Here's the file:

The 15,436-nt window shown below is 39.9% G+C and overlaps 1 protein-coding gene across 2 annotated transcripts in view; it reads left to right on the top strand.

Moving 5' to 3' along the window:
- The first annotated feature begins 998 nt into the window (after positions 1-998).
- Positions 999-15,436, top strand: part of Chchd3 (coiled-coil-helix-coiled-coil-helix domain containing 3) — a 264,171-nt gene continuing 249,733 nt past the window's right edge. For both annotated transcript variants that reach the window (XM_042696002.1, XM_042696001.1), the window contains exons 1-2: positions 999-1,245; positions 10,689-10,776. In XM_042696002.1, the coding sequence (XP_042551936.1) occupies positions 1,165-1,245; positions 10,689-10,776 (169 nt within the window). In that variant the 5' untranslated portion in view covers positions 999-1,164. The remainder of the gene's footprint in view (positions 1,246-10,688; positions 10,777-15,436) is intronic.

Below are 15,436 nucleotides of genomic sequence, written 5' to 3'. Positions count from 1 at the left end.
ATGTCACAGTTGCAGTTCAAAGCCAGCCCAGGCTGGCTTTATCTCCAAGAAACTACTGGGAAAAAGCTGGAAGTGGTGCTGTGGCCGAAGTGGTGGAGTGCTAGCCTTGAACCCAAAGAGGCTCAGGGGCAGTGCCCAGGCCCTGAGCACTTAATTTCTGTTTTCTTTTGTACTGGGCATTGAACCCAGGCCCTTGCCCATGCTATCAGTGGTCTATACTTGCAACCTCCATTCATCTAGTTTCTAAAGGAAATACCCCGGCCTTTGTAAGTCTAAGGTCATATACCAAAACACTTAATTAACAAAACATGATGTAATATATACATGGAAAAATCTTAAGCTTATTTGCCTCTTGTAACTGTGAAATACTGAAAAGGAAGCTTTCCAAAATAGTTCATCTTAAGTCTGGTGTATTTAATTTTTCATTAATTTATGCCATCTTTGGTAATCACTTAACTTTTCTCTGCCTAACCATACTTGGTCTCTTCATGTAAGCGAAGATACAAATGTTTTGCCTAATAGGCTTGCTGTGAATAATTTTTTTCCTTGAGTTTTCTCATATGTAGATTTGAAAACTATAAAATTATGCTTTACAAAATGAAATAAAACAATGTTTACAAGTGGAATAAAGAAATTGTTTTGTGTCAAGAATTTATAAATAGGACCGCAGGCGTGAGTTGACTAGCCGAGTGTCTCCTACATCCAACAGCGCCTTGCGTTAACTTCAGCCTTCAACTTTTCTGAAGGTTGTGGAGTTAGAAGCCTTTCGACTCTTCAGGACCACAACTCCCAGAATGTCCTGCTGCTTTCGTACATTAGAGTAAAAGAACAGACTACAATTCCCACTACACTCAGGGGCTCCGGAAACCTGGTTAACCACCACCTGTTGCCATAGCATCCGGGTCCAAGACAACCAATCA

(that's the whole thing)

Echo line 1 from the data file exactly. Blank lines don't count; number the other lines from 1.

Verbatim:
The 15,436-nt window shown below is 39.9% G+C and overlaps 1 protein-coding gene across 2 annotated transcripts in view; it reads left to right on the top strand.